Submitted by sakina96 on July 29, 2007 - 11:27am.

This house has been on the market for almost four months. Since we didn't want to move and the landlord has generally been nice to us we did our part to facilitate the house being shown (kept it extra clean, arranged to let realtors in since we didn't want a lockbox). I'm not aware of any NOD on the house but I wouldn't be shocked if it happened. I think someone put an offer on the house Friday. The fact that it was an offer with a 24 hour expiration makes me wonder if it is only the seller and agent that seem to know (or think) this is a short sale. The MLS listing also does not mention a short sale (although I don't have access to confidential remarks.

Submitted by HLS on July 29, 2007 - 11:41am.

Even if Short Sale is mentioned in a listing, it is a hope & prayer of the agent, so they can earn a commission.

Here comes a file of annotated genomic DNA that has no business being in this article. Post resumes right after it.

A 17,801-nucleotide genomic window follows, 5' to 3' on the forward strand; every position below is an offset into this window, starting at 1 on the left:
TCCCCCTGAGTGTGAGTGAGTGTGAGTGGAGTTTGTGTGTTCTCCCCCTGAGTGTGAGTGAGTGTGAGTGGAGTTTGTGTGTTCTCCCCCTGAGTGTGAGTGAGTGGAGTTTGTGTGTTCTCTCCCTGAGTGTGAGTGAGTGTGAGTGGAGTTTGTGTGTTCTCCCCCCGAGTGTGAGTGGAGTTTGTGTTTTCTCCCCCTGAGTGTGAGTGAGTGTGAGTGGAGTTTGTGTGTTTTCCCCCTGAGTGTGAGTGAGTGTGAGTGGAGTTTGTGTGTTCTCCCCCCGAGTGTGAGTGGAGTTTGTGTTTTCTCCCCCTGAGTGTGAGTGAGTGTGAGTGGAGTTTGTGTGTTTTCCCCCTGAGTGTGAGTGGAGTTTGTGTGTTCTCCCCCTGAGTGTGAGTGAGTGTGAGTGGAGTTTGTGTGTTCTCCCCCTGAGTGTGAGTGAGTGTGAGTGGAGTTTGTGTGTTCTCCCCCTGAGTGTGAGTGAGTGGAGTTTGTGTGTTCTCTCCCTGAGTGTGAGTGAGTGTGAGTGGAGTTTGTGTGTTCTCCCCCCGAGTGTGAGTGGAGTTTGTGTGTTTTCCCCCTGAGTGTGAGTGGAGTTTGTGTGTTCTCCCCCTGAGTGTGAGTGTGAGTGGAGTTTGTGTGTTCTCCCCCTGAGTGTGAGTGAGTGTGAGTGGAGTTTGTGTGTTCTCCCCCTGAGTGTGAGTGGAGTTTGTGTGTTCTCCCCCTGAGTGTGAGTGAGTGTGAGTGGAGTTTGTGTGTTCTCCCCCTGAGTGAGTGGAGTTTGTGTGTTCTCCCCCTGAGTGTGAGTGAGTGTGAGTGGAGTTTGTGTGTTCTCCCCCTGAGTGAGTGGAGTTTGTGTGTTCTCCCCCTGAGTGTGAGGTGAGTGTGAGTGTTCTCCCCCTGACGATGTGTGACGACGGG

If your landlord hasn't submitted a hardship package, they are probably wasting their time.

You don't ask for short sale offers knowing what will be accepted. It's a poor marketing myth, and I still think that plenty of real estate "pros" don't know what they are doing. If the agent has been around less than 10 years, they've prob never been involved in one.

The next time you see the listing agent, ask them if they have EVER completed a short sale transaction, and ask them how long it took.

The 24 hour offer made Friday has already expired.
Now my bet is that they don't know what they are doing.
If your landlord isn't near broke, it isn't going to happen.
He's in a bad investment. Not the lender's fault.

If I were you, I would ask for compensation for being inconvenienced when the property needs to be shown.
Like reduced rent or a cash amount each time.

I negotiated with a bank once on a home that they had foreclosed on. It took over 3 months from start to finish.
They took 3 to 4 weeks to respond to each offer. After my 2nd offer their reply was "we have nothing to discuss"
I loved it!
I bought the house several offers and counters later.

Submitted by Fearful on July 29, 2007 - 4:05pm.